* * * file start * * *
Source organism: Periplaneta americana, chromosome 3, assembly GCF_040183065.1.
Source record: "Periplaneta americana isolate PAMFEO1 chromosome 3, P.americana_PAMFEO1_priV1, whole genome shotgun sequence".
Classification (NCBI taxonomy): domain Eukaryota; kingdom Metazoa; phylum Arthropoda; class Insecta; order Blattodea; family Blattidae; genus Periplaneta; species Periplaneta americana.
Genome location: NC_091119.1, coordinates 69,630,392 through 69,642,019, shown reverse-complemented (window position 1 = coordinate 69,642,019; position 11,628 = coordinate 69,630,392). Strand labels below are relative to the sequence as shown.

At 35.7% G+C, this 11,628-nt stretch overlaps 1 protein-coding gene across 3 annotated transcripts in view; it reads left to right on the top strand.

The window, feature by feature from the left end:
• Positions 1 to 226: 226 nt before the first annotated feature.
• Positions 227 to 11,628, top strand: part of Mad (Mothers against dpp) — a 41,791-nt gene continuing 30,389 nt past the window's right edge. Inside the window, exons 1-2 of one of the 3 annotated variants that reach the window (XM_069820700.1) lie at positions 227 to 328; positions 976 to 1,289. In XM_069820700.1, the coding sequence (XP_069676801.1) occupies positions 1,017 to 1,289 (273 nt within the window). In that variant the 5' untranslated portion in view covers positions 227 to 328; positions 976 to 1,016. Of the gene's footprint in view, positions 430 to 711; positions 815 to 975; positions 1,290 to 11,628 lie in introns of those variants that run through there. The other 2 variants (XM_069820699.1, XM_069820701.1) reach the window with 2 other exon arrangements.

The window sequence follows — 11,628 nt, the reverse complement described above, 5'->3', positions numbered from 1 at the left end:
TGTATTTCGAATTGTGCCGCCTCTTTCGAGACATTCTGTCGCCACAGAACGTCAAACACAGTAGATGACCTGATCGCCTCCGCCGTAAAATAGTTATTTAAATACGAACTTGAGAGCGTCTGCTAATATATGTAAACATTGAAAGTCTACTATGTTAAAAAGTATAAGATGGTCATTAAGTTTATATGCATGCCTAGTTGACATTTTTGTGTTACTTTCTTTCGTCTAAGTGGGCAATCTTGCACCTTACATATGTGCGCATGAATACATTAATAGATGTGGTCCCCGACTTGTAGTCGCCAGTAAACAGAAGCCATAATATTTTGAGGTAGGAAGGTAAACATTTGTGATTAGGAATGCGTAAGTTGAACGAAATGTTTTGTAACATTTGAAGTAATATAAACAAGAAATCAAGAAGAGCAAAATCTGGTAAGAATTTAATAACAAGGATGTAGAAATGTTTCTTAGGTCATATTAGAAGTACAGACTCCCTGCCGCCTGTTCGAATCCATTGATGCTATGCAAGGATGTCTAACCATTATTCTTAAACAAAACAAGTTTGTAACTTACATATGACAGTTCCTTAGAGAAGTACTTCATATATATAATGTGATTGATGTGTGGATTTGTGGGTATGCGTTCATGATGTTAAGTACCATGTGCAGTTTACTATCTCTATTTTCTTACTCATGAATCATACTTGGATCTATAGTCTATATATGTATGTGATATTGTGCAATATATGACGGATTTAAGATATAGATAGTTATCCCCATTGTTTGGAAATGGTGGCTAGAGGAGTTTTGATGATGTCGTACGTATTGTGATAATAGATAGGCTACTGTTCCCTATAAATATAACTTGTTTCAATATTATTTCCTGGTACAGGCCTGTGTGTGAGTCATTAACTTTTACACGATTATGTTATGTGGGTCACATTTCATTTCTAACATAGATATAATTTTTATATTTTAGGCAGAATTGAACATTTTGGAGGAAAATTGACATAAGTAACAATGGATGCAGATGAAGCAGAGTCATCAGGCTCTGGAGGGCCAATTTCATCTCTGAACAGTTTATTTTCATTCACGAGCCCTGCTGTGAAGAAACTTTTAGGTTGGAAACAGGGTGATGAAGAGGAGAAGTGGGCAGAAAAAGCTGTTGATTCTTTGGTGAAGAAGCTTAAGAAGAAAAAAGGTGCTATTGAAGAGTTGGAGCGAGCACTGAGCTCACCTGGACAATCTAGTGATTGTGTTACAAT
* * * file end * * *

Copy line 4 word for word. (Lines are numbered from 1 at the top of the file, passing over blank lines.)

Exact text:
Genome location: NC_091119.1, coordinates 69,630,392 through 69,642,019, shown reverse-complemented (window position 1 = coordinate 69,642,019; position 11,628 = coordinate 69,630,392). Strand labels below are relative to the sequence as shown.